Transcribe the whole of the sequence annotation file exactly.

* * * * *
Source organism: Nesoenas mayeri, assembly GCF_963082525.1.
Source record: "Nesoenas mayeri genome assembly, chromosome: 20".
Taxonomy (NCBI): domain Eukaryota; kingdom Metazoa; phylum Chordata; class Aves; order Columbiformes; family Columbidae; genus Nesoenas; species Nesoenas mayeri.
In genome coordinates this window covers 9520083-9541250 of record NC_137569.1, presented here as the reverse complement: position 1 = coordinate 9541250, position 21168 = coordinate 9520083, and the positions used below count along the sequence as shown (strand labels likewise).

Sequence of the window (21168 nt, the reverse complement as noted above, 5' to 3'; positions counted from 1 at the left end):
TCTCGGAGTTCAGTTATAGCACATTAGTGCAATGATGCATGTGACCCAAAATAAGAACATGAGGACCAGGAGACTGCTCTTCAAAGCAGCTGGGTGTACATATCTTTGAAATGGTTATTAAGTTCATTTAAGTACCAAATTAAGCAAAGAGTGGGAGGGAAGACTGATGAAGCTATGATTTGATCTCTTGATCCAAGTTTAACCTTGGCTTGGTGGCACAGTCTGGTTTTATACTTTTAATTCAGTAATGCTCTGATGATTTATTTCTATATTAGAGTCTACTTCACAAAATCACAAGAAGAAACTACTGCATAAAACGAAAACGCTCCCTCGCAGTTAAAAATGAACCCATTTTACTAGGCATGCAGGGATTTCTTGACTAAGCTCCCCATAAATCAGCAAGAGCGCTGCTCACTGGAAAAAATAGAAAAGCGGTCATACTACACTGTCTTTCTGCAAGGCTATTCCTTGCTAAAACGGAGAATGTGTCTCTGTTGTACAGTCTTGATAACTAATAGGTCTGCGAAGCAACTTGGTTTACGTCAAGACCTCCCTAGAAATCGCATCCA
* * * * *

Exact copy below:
Source organism: Nesoenas mayeri, assembly GCF_963082525.1.
Source record: "Nesoenas mayeri genome assembly, chromosome: 20".
Taxonomy (NCBI): domain Eukaryota; kingdom Metazoa; phylum Chordata; class Aves; order Columbiformes; family Columbidae; genus Nesoenas; species Nesoenas mayeri.
In genome coordinates this window covers 9520083-9541250 of record NC_137569.1, presented here as the reverse complement: position 1 = coordinate 9541250, position 21168 = coordinate 9520083, and the positions used below count along the sequence as shown (strand labels likewise).

Sequence of the window (21168 nt, the reverse complement as noted above, 5' to 3'; positions counted from 1 at the left end):
TCTCGGAGTTCAGTTATAGCACATTAGTGCAATGATGCATGTGACCCAAAATAAGAACATGAGGACCAGGAGACTGCTCTTCAAAGCAGCTGGGTGTACATATCTTTGAAATGGTTATTAAGTTCATTTAAGTACCAAATTAAGCAAAGAGTGGGAGGGAAGACTGATGAAGCTATGATTTGATCTCTTGATCCAAGTTTAACCTTGGCTTGGTGGCACAGTCTGGTTTTATACTTTTAATTCAGTAATGCTCTGATGATTTATTTCTATATTAGAGTCTACTTCACAAAATCACAAGAAGAAACTACTGCATAAAACGAAAACGCTCCCTCGCAGTTAAAAATGAACCCATTTTACTAGGCATGCAGGGATTTCTTGACTAAGCTCCCCATAAATCAGCAAGAGCGCTGCTCACTGGAAAAAATAGAAAAGCGGTCATACTACACTGTCTTTCTGCAAGGCTATTCCTTGCTAAAACGGAGAATGTGTCTCTGTTGTACAGTCTTGATAACTAATAGGTCTGCGAAGCAACTTGGTTTACGTCAAGACCTCCCTAGAAATCGCATCCA